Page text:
10 conceptions I had that Stanford proved wrong (Part 3)

10 conceptions I had that Stanford proved wrong (Part 3)

Athletes at Stanford break the stereotypical athlete mold not only in terms of who they socialize with, but also by being very academically-oriented. We are rewarded for our academic achievements just as much, if not more, as our athletic achievements. My coaches value me not just as asset to the team but as person, and have supported all of my academic decisions – I am free to choose any major, can take any class that first into my schedule, work in research labs, and do all the things any other student can do. In this environment, the Stanford student-athlete is equal parts a student and an athlete – not an athlete who happens to be in school.

10 conceptions I had that Stanford proved wrong (Part 2)

10 conceptions I had that Stanford proved wrong (Part 2)

Here, it is possible to live next door to someone for an entire year before discovering that they are the world champion of tetris, or gave a TED Talk, or managed a hedge fund back in high school. This is what I love about my classmates – despite their accomplishments, they are some of the most humble and down-to-earth people I know. Their accomplishments often go under the rug, unnoticed, and unearthed only by some serious search engine legwork.

Undergrads Aren’t Underlings: Crossing Paths with the Graduate Schools

Undergrads Aren’t Underlings: Crossing Paths with the Graduate Schools

When I was looking at colleges to apply to, I had been warned to be wary of schools that included graduate programs because “then they don’t care about undergraduates.” The people who said that must not know Stanford. As if the opportunities open solely to the almost-7,000 undergraduates are not enough to keep us all busy for the next 7,000 years, there is very little separation between us and the graduate schools. I have the most experience regarding the Business and Law schools so I’ve chosen to dedicate my post to those, but all seven schools (Business, Earth Sciences, Education, Engineering, Humanities and Sciences, Law, and Medicine) probably ought to be included (if I had the page space!). Ever since my first day at Stanford, I have received emails advertising various events that are held in buildings of the Stanford Graduate School of Business (GSB). Some recent examples include: a lecture by Dr. Michael McCullough, Rhodes Scholar, Ashoka Fellow, ER physician, QuestBridge and SCOPE founder, discussing a non-traditional perspective on the premed path; a discussion with General Michael Hayden, former director of the NSA and CIA, offering his views on the justification, legal statutes, and effectiveness of NSA monitoring; and open-to-undergraduates-and-graduates breakfast information session slots hosted by Cicero Group, a data-driven strategy consulting firm. With amazing opportunities like these so easily accessible, spending time on the GSB side of campus feels totally natural. And the GSB’s Arbuckle Café, although it doesn’t take mealplan dollars, is a destination spot for hungry undergrads too! In the many happenstance encounters I’ve had with GSBers (sharing Arbuckle tables or asking for directions to...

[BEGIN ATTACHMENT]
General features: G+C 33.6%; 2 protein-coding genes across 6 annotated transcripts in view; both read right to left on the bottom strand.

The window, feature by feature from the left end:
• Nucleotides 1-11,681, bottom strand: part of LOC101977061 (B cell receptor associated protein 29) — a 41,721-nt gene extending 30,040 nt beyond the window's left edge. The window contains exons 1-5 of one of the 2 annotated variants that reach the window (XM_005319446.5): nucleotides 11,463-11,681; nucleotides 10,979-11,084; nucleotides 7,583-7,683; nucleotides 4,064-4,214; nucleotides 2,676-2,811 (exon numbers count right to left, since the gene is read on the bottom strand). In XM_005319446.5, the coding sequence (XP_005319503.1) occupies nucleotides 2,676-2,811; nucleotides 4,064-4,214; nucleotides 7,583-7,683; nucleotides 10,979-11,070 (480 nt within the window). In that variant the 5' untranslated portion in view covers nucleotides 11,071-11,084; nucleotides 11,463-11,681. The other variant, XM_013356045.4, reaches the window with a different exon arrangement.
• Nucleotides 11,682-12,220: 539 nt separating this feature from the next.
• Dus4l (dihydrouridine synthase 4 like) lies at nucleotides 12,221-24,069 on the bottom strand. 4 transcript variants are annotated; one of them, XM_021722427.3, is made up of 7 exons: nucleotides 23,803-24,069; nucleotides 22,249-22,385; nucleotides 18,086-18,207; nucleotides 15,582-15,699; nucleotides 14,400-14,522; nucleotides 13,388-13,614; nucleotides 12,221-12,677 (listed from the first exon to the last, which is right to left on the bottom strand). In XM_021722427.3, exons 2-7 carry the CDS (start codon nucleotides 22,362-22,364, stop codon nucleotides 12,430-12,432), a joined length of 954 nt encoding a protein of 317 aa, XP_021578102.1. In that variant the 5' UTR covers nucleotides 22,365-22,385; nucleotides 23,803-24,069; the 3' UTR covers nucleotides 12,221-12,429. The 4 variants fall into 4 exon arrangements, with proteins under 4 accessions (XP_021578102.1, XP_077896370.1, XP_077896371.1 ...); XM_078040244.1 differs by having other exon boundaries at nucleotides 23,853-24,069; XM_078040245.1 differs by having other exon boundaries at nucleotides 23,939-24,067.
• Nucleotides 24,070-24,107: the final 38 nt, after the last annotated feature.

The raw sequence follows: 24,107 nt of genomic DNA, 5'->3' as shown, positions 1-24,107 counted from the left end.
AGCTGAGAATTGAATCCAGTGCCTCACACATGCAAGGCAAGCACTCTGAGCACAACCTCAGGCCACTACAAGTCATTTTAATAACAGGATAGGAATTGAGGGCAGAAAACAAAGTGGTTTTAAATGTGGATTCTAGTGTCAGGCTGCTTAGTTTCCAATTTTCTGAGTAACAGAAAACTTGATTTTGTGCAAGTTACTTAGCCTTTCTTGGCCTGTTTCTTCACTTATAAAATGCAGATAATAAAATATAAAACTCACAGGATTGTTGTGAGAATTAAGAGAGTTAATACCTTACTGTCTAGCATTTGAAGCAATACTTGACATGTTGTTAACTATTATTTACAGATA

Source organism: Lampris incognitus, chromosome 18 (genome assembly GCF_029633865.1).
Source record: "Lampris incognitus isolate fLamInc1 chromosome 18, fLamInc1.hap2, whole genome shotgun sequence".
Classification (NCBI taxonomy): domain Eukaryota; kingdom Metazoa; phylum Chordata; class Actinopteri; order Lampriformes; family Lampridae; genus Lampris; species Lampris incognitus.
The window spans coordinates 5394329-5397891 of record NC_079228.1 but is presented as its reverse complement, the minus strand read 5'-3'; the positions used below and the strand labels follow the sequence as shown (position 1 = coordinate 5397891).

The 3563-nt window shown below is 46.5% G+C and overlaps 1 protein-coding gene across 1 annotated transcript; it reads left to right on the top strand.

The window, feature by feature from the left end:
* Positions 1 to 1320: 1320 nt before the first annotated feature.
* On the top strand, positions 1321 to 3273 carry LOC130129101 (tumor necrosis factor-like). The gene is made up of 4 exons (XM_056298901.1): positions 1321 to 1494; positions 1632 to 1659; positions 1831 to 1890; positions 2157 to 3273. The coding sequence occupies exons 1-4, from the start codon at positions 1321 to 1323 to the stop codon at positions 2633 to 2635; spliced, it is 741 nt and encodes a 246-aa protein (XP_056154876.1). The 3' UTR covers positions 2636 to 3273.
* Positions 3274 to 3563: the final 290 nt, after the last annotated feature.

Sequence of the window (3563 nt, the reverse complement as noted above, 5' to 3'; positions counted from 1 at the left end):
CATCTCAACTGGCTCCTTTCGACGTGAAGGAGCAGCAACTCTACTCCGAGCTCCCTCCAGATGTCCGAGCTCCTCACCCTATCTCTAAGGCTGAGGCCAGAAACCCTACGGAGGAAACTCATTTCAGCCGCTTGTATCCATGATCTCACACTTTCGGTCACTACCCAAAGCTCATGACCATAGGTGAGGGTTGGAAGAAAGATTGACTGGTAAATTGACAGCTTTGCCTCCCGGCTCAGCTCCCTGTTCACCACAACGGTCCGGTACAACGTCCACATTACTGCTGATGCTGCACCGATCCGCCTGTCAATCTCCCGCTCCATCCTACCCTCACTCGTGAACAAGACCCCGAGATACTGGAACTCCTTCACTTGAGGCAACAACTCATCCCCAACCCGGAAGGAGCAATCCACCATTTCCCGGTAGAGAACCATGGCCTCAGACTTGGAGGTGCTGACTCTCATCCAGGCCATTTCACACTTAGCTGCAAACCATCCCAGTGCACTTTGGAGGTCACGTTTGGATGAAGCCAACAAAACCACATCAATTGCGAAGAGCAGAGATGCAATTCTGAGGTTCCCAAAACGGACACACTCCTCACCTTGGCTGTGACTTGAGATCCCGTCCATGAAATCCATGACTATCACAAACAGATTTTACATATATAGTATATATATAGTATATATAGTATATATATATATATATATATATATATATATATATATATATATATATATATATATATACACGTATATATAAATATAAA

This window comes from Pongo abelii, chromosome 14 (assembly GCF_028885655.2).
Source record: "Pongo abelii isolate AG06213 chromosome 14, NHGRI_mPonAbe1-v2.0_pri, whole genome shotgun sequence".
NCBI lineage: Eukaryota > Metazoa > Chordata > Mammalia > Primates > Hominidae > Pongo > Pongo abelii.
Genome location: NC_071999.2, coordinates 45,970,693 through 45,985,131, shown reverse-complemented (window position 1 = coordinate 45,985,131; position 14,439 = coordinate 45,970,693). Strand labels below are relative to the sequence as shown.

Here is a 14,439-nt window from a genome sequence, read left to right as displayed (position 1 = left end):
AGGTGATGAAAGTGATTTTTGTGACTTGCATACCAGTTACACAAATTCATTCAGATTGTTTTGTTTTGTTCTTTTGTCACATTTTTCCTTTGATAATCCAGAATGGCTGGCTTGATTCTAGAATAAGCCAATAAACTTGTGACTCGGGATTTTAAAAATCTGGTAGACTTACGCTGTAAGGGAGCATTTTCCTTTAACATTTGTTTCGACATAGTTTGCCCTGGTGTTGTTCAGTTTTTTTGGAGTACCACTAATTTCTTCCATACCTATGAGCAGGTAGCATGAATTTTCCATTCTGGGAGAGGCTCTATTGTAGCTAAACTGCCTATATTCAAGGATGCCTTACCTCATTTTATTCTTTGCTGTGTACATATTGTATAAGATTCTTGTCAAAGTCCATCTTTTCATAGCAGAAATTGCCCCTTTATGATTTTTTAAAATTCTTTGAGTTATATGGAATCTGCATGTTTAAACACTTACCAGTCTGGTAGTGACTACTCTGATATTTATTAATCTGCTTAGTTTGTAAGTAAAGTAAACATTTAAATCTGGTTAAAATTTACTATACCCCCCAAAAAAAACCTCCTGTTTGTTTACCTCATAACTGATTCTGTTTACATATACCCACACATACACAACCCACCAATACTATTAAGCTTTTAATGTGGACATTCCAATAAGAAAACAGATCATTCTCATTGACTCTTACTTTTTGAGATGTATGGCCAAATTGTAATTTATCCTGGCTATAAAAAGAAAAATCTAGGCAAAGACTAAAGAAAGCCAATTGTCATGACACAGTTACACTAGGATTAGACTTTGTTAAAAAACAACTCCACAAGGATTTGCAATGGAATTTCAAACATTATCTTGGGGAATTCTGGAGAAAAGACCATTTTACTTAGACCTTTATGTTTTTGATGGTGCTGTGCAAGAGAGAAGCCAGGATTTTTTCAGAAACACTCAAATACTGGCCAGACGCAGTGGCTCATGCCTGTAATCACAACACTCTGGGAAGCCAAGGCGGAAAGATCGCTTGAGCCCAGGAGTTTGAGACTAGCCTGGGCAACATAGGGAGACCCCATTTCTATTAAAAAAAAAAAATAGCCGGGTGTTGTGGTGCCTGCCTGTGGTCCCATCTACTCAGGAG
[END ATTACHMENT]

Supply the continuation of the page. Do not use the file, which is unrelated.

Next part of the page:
Cultural Events and Clubs at Stanford

Cultural Events and Clubs at Stanford

While at Stanford, I’ve had a lot of opportunity to learn about the history, customs, and art of other cultures, and much of that learning has taken place outside of class. There are all sorts of groups and clubs on campus that celebrate and promote different cultures.

Pursuing Passions

Pursuing Passions

I’ve recently been impressed by the way that some of my friends have been not only exploring new things, but also pursuing their passions by creating art, designing and engineering products, and writing code. I want to jump off of my previous post to talk some great ways that you can go beyond the bounds of the classroom and dive into a topic or project that you care about in whatever field you’re interested in.

Page 1 of 3123

Pin It on Pinterest